Does the APA know good science if it hit them in the head?

I know I said I was taking a break from videogame violence stuff, but every time I ttry to get out, they pull me back in…

It seems that the American Psychological Association is in full press release frenzy. First off, I wonder why they bother. Every year they have their convention which is followed by a bunch of press releases. Is there the thought that this serves the public interest, or is this simply an association trying to hype themselves and prove that there is a reason for their existance?

Regardless, like clockwork, they have released a press release about a paper delivered at the conference and resolution about videogame violence. Of course it have been covered by tons of web sites. On Slashdot, there was much discussion about videogame violence. Always currious, this is the post I made:

I took about five minutes and went to the APA’s website and found that this great new study isn’t based on original research, but, according to the APA’s press release is simply a review of the research. So this “news” isn’t anything new at all. And, if you bother to read the subtitle of the press release, it says, “Boys Play Games Longer and May Be More Vulnerable to Increases in Aggressive Behavior.” Note the use of the word “may.”

If you read through the press release, we find that the lit review is presented by “Jessica Nicoll, B.A., and Kevin M. Kieffer, Ph.D., of Saint Leo University.” Those in academia know that it is kind of unusual for a prof to collaborate on a paper with an undergrad. Looking at his webpage I didn’t see any paper that seem remotely close to violence or media effects stuff. THe press release says they are from St. Leo, so a search of their website finds that on April 21, 2005 Jessica Nicoll gave a paper called “Violence in Video Games: A Review of the Empirical Literature” (page looks like ass in Firefox). That panel was chaired by Dr. Kevin Kieffer. So, unless the paper underwent serious revision between then and when it was given at the APA, this is really Jessica Nicoll’s paper.

That’s right, this paper that is getting a press release and all sorts of media attention is the work of an undergrad. While it is wrong to judge the quality of the paper without having read it, it seems safe to say that *gasp* just maybe this is being blown out of porportion a little bit…

This post says that she is a graduate student but I didn’t find any evidence of that and all indications are that the original April 21, 2005 paper was given when she was an undergrad.

This seems especially true when WebMD quotes Kieffer as saying

“The bottom line is we see three things,” Kieffer tells WebMD. One is short-term change toward more aggressive behavior. Two, there are gender differences: Boys play more often and they are more likely to be at risk of behavior changes. And three, some more vulnerable kids are drawn to these games — kids who are already more violent, and those with low self-esteem.”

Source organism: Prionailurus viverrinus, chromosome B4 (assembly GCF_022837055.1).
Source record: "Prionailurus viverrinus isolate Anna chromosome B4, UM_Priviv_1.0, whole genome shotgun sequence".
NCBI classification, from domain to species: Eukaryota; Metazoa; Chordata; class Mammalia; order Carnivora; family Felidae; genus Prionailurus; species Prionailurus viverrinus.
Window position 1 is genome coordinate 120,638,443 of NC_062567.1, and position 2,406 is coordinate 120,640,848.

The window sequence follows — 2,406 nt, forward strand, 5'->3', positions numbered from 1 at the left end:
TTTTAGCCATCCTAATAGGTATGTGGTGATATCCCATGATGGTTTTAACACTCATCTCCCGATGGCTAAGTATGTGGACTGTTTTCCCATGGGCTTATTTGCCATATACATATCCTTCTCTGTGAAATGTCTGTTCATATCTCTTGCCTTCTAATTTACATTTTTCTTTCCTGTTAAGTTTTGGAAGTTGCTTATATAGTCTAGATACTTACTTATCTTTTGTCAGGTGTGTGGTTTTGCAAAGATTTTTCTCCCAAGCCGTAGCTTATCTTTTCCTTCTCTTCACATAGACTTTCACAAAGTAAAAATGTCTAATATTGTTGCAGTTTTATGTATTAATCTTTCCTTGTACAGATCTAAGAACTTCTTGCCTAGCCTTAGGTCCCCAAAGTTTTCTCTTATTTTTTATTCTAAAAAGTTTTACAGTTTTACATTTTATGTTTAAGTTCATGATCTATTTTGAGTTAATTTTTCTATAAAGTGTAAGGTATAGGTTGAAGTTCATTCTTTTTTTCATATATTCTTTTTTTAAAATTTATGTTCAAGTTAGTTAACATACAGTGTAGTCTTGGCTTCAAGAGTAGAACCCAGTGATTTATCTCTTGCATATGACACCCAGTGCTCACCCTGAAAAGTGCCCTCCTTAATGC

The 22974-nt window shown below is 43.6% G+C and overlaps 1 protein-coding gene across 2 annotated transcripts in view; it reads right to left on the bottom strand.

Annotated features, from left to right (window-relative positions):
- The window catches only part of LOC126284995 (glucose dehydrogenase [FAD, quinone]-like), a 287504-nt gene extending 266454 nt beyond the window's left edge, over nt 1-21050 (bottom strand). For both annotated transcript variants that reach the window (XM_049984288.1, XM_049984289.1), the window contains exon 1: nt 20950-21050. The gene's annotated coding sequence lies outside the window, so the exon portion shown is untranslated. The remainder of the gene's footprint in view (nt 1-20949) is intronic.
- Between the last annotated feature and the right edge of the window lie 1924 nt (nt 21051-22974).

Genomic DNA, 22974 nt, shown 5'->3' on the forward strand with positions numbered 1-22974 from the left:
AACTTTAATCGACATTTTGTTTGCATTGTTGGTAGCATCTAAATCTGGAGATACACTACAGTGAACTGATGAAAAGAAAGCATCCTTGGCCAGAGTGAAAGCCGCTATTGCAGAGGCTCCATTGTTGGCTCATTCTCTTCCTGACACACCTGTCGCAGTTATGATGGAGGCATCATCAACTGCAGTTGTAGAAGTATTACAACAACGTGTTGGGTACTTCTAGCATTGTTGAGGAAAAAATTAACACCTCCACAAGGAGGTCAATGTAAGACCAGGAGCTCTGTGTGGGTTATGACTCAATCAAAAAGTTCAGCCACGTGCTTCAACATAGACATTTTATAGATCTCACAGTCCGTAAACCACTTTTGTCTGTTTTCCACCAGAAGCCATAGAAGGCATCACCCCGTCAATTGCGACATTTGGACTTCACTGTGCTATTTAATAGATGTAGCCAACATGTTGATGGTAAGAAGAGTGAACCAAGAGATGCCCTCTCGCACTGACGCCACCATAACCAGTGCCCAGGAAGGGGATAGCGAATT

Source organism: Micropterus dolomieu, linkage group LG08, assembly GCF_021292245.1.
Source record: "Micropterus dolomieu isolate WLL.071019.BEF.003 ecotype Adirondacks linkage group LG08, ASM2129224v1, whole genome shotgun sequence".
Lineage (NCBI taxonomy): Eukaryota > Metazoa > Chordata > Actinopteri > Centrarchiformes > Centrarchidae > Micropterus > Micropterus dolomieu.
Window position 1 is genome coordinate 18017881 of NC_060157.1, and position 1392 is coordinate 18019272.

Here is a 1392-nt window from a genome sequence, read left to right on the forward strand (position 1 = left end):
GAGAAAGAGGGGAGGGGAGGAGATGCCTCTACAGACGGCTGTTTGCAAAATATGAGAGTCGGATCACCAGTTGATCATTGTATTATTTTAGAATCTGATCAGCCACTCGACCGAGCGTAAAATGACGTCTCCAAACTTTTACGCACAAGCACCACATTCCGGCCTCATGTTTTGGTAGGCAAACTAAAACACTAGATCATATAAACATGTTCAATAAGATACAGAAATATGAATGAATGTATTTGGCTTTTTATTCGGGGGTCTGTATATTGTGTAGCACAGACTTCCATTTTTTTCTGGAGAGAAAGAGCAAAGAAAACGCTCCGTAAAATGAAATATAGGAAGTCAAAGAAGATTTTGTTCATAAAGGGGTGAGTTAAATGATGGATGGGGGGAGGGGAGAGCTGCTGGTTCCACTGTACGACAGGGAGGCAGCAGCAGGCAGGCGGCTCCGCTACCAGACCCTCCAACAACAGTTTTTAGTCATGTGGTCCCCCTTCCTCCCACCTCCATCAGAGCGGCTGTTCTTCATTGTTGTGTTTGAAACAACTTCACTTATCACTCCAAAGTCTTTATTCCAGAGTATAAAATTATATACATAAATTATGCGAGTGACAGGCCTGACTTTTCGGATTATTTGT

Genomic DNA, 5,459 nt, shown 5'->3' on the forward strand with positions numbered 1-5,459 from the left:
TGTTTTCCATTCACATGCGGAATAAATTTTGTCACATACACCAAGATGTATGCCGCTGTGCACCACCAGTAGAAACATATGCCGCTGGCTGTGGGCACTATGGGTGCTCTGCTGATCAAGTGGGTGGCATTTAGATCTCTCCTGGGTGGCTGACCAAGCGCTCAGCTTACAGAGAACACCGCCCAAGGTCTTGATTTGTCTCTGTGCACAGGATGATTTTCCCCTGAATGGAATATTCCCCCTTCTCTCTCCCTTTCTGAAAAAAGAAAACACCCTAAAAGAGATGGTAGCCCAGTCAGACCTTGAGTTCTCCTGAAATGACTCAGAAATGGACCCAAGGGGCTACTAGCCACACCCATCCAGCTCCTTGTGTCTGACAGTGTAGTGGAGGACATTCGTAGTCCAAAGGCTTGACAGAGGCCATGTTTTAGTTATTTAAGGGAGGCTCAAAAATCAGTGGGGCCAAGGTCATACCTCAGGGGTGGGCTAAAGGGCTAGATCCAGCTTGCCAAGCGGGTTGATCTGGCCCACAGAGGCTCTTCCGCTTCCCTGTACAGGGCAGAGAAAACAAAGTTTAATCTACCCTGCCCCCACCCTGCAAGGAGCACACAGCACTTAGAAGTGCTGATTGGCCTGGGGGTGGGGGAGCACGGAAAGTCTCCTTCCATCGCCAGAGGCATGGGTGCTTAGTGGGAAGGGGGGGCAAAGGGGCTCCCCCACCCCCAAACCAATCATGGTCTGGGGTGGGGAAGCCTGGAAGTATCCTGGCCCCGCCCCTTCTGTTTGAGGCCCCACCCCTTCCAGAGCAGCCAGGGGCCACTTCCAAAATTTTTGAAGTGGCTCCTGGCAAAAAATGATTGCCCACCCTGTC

…none of which sounds all that groundbreaking to me and pretty tame.

Furthermore, this post links to the APA’s “Resolution on Violence in Video Games and Interactive Media.” If you look at the press release about that resolution you will see that at the bottom is states:

Committee on Violence in Video Games and Interactive Media: Elizabeth Carll, PhD, and Dorothy Singer, EdD co-chairs; Craig Anderson, PhD, Brad Bushman, PhD, Karen Dill, PhD and Lilli Friedland, PhD.

As this post points out, If you look at the resolution’s references we see 3 papers authors by Elizabeth Carll, 4 by Dorothy Singer, 6 by Craig Anderson, 5 by Brad Bushman, and 2 by Karen Dill. OF all the people on the committee, Lilli Friedland is the only one that has not listed as a reference for the ill effects of videogames. One more cynical than I might think that these people have an agenda or something… (And this doesn’t even mention that they start the resolution stating, “…decades of social science research reveals the strong influence of televised violence on the aggressive behavior of children and youth..” as if were a given fact that too much tv makes you violent.)

Oh well, I suppose I should be thankfull that they didn’t bring up the old myth of rape in Grand Theft Auto since there is no rape in GTA…

One Comment Showing 50 most recent
  1. J. Kees

    In reference to the student with the B.A. degree, one should recognize that she has received her, that’s why it is listed after her name. Since she is still a student under Dr. Kieffer, it is likely that she is in a Masters or Ph.D./Ed.S. or other advanced degree program – post B.A. That explains the reference to her as a graduate student. Also, it is common for professors to collaborate with students on papers. That’s how they develop and mentor students.